Archaeological explorers

This summer the Birmingham and Warwickshire Archaeological Society (BWAS) wants to encourage you to go out and explore the archaeology of your local area. Just click on the map on the right to find out more about our self-guided trails. The good news is that all of the sites can be Seen for Free – no entrance fees!

You can also get some healthy exercise and get to know parts of Birmingham and Warwickshire you may not have visited before.
Most of the sites can be reached by public transport too.

Be prepared – what to expect

Don’t expect manicured lawns, tidy paths, toilets and tea rooms on site. Seeing it for Free as an archaeological explorer means being prepared to rough it a little!
Sturdy shoes or wellingtons are recommended for many of the sites.

Taking an Ordnance Survey map – either a paper one or one on your phone – will help you to find and follow public footpaths and help you to explore places nearby the sites suggested.

Some footpaths are easy to find and walk along. Others can be more challenging and may involve scrambling up or down quite steep slopes, climbing over stiles and encountering unfriendly plants such as nettles, brambles and thistles! On farmland it is important to keep to the official footpath and you may encounter sheep, cows and horses so if you are taking your dog with you keep it on a lead.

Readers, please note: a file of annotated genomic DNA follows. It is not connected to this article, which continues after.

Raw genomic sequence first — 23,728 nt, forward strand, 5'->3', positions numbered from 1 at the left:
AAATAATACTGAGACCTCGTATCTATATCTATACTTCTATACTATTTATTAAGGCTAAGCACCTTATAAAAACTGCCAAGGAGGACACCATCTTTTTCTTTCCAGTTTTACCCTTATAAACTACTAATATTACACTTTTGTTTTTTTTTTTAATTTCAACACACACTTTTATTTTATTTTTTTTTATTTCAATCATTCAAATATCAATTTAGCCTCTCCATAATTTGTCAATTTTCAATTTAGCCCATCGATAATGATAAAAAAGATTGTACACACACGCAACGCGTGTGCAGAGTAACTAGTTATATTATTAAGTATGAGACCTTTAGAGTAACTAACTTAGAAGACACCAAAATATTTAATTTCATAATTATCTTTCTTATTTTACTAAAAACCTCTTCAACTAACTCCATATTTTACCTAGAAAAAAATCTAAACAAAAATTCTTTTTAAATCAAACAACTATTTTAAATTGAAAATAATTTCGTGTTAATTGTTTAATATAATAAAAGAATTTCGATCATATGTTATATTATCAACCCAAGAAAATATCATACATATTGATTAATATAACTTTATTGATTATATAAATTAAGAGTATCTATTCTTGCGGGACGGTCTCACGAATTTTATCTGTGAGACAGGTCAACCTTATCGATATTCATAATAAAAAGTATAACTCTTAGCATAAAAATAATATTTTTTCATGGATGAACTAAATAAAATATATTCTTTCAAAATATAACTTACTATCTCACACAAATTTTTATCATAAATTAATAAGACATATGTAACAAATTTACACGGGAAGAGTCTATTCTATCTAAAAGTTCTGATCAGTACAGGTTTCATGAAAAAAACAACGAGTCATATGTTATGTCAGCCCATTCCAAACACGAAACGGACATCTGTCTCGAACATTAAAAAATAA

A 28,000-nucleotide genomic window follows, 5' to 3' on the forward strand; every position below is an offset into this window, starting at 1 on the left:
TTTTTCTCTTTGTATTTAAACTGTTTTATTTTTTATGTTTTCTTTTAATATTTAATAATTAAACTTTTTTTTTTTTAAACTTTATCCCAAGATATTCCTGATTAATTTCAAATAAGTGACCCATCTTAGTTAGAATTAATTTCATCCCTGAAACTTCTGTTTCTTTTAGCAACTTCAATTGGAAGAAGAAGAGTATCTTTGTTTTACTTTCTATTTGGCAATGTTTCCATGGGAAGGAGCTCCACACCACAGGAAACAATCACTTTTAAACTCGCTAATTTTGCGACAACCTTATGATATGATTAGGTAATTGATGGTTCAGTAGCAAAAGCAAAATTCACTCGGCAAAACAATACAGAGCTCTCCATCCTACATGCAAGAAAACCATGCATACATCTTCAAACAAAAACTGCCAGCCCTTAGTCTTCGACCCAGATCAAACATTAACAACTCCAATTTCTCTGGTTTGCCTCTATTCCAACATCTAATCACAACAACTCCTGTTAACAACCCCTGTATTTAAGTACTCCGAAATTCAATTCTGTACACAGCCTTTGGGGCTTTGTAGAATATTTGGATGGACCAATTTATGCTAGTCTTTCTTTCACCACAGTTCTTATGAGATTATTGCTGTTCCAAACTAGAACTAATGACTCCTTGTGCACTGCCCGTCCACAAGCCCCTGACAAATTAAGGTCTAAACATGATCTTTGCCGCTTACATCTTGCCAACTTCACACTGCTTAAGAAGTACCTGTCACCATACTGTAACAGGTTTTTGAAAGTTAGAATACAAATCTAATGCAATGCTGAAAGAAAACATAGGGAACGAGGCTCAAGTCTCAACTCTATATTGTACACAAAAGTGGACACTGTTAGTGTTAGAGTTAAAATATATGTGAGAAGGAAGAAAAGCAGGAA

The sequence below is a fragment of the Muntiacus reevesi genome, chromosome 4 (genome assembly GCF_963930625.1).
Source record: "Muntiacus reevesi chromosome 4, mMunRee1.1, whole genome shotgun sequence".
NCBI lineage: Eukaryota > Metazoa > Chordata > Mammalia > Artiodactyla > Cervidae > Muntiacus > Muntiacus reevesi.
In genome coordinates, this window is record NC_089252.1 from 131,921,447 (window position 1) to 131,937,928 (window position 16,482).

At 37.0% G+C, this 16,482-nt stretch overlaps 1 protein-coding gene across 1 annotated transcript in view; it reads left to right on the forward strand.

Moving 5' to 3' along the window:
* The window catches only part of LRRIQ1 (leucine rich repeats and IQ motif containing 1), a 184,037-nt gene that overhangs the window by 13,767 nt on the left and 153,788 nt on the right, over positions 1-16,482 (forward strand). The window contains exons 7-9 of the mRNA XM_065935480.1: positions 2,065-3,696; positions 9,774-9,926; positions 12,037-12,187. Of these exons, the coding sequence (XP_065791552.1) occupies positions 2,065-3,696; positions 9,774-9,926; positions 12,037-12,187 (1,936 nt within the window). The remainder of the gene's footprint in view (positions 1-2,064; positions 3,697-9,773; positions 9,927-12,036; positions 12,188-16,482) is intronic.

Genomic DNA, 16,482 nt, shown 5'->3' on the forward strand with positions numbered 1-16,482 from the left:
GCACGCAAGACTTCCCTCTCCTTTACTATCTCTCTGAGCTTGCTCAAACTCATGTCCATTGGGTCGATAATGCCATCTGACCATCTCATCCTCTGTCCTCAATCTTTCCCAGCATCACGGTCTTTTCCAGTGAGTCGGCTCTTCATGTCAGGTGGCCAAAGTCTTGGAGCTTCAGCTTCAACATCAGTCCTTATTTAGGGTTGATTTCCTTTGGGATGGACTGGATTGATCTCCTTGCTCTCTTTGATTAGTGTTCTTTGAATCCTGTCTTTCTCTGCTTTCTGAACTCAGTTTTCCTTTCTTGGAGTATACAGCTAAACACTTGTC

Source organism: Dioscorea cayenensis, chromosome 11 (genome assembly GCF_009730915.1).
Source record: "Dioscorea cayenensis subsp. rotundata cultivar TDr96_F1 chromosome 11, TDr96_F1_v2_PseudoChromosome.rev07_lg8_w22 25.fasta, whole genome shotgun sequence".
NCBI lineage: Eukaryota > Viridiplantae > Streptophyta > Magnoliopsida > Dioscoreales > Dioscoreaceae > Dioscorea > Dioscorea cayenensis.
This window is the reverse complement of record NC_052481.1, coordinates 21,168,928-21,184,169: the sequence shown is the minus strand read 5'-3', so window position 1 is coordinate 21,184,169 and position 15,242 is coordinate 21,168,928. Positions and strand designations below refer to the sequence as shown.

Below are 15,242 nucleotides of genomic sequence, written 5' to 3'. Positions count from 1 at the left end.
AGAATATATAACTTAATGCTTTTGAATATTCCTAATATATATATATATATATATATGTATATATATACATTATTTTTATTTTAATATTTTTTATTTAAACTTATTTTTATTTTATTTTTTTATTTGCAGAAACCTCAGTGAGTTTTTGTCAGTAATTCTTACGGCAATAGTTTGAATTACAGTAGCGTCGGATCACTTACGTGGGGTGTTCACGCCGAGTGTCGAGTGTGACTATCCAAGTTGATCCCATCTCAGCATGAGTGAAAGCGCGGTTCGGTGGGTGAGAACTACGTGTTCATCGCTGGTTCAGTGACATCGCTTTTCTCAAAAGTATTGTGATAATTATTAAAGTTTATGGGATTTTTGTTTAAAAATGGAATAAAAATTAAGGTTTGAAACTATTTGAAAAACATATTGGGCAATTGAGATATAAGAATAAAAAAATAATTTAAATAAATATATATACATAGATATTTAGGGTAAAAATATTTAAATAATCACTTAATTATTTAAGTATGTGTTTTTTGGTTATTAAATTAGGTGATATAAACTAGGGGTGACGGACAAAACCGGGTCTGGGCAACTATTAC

If the weather has recently been very wet or stormy some paths may be obstructed by water, mud or fallen branches.
Check the weather forecast in advance and follow any instruction on paths if access is restricted.
You may decide to take a picnic, a drink or snack with you. If you do, take your litter home.

Follow the Countryside Code

All sites can be seen from the public domain but some parts may be on private land. Please respect the privacy of residents and businesses who may occupy property on or near to the sites.
Take care when crossing busy roads and country lanes and when walking on paths near ponds, canals, streams and rivers.

Very few of the sites will have any kind of interpretation panels although some do.
Many of these have been put up by the local council or a community group and not by the BWAS. Local museums and heritage centres may have more information about the sites and are worth seeking out.

Links are given to websites where you can access more information and lists of publication, including reports from the BWAS Transactions.
BWAS Transactions are not currently available online but you can find reference copies at the following locations: the Library of Birmingham; the Herbert Museum Reading Room in Coventry; Leamington Spa Local Studies Library and Warwick Local Studies Library. These are reference copies only. Check opening times before visiting as they can be limited.